At our last Mill City Farmers Market, a new customer, Angela Carlson, came looking for wheat gluten. We had a nice talk about why recipes call for it (generally because wheat is of poor quality and won’t rise without adding more gluten, and freshly dry milled flour behaves differently from commodity flour that has been tempered, taken apart and put back together with added ingredients), and that she wouldn’t need it if she used our flour. She uses a bread machine and we often have people ask us if it will work in one. We don’t use a machine so we have no first-hand experience with it and no one who has purchased the flour for a machine has given us feedback. We tell people that it’s “real” wheat so there should be no reason for it not to but we couldn’t say that from experience, either ours or anyone else’s. She purchased some whole wheat and I got a lovely email from her this week. She said I could share it with you. It reads:
We met at the Mill City Farmer’s Market a couple weeks ago when I was looking for gluten. You pointed me toward your Turkey Red whole wheat flour and suggested I give it a try instead and let you know how it turns out.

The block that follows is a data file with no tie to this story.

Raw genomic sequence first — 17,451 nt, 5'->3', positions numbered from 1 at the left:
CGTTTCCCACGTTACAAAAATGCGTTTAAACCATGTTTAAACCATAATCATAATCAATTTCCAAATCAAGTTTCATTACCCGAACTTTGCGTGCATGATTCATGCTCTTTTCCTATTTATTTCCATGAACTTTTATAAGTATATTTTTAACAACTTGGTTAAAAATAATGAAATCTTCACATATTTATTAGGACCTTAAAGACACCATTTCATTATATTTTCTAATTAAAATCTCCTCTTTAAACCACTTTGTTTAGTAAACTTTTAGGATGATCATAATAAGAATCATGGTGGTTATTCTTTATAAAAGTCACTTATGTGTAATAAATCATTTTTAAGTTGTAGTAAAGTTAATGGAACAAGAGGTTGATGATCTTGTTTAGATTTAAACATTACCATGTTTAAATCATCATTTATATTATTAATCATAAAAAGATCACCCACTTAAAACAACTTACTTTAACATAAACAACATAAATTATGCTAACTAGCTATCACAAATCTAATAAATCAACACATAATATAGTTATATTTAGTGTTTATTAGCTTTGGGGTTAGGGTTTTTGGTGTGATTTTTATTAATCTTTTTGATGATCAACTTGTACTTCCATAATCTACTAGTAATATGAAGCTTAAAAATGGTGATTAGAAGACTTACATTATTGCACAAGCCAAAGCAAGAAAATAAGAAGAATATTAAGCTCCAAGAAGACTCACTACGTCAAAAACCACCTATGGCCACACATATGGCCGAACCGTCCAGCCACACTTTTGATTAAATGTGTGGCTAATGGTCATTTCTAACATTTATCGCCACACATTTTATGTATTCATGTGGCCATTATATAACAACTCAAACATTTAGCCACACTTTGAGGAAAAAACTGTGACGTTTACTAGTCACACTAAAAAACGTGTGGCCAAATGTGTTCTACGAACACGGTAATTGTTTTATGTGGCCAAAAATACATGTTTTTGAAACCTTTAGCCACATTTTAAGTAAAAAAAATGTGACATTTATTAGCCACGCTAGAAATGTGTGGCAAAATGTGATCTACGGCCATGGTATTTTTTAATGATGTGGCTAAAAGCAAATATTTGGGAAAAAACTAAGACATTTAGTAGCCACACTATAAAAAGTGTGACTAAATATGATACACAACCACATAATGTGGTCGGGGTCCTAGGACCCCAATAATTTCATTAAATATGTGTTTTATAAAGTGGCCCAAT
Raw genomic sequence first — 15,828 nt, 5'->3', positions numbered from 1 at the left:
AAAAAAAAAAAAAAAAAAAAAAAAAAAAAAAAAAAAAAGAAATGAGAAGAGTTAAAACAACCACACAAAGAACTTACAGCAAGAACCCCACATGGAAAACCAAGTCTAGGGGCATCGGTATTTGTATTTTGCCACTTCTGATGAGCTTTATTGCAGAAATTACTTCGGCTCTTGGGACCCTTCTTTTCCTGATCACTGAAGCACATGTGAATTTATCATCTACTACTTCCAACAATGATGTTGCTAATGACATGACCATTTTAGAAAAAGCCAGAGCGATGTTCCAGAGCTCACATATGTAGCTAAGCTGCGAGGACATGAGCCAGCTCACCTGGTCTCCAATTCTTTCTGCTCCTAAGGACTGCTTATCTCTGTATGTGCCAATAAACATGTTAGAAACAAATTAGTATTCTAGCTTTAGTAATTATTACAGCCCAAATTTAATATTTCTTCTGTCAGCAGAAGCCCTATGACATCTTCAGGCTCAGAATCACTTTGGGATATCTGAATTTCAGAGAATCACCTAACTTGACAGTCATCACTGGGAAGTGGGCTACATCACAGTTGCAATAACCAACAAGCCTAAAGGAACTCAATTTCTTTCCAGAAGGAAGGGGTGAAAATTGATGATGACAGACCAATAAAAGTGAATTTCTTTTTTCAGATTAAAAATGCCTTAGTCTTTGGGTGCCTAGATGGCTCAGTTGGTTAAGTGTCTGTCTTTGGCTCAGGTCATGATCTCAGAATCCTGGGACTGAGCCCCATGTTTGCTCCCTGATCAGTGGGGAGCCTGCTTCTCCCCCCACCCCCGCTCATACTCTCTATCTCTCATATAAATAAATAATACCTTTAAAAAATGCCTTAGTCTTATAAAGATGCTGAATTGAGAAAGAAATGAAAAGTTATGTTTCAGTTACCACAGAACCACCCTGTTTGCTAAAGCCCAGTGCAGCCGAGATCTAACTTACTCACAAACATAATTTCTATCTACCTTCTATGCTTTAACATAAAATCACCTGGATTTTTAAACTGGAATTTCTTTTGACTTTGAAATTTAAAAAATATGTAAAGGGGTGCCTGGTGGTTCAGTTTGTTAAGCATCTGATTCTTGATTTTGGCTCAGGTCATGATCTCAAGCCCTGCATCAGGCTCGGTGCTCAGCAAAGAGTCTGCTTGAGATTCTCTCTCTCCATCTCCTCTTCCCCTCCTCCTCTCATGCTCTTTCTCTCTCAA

I made the recipe at the bottom of this email in my bread machine today with your flour and cornmeal and it turned out wonderfully! I didn’t add gluten, per your suggestion and not being able to find any 🙂 I also didn’t add millet because I haven’t been able to find it.
I’ll keep experimenting. What I’d really like to do is not use “bread machine flour” because I’d rather buy freshly milled, heritage flours for obvious reasons.
My response to her was that I was so pleased that she took the time to let us know, and that if she feels she needs to add another flour in addition to the Whole Wheat that she try our Refined. It’s counter-intuitive because bread flour typically is a hard wheat, and all purpose is a blend of hard and soft wheat, but we use the Turkey Red heritage wheat for everything from bread to cookies, cakes, sweet breads and other pastries. She said that she is going to try it the next time she visits the market.